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Saddam Hussein calls for jihad;
US says Baghdad is now in sight
April 02, 2003 06:17 IST
Iraqi President Saddam Hussein on Tuesday urged his people to fight the 'invaders' even as the US claimed that its efforts to dislodge his government were gaining momentum.
In a message read out by Information Minister Mohammad Said al-Sahhaf, Saddam Hussein exhorted his countrymen and Muslims all over the world to wage jihad (holy war) against the US, which has attacked Iraq.
The US condemned the appeal for jihad, but it may be finding an echo in the Arab world with several countries, chiefly Egypt, reporting anti-war protests. The demonstrations were not restricted to the Arab world alone.
Opinion among the demonstrators seems to be veering around to the view that their nations should not depend on US aid, in any form, if it came at the cost of innocent lives.
On the other hand, the US and the United Kingdom focused on the fact that Hussein did not appear in person on television to draw attention to their claims of him having being injured in their aerial bombardment.
At a briefing at the Pentagon, US Defense Secretary Donald Rumsfeld insisted the US would not settle for anything less than Saddam Hussein's ouster. He denied reports of any sort of negotiation with the Iraqi government.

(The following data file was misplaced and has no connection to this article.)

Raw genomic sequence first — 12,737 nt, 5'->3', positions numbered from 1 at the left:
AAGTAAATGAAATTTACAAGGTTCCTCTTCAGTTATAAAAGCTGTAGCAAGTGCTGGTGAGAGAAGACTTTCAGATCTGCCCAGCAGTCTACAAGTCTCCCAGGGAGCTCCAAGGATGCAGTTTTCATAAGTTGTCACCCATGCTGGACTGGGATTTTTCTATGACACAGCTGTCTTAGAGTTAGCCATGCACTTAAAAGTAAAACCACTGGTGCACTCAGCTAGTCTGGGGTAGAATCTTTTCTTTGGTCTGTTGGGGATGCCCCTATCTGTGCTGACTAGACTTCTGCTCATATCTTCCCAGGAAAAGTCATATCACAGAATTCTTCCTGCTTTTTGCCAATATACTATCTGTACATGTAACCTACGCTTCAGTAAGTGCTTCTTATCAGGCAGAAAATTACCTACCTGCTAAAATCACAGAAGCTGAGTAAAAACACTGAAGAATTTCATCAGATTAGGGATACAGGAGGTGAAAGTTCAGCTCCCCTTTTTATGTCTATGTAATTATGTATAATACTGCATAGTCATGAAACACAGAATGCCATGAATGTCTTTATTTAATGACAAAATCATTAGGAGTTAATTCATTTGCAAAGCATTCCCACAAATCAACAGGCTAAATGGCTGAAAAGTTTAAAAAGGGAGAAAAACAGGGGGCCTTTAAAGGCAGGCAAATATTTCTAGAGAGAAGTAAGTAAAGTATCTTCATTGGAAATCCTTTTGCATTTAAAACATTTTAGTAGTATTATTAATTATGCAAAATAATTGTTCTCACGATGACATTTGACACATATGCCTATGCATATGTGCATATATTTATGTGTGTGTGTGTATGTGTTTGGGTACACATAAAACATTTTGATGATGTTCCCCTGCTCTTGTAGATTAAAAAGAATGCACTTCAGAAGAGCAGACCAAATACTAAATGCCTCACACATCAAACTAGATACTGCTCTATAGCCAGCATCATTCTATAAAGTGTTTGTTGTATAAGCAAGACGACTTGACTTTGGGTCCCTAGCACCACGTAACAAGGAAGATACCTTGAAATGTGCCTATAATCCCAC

Rumsfeld took the opportunity to refute reports of disagreements between him and field commanders, and he was supported by chairman of the Joint Chiefs of Staff Gen Richard Myers.
Myers also apologised to the families of the seven women and children killed by US troops on Monday in Najaf, 150km south of Baghdad.
Meanwhile, UN Secretary General Kofi Annan questioned the legitimacy of the attack on Iraq by pointing to the fact that the US is yet to find any weapons of mass destruction (WMDs).
Even then, the US is going full steam ahead with reinforcing its troops in Iraq. The 4th Infantry Division was among some others that arrived in Kuwait to join those already in the Gulf region.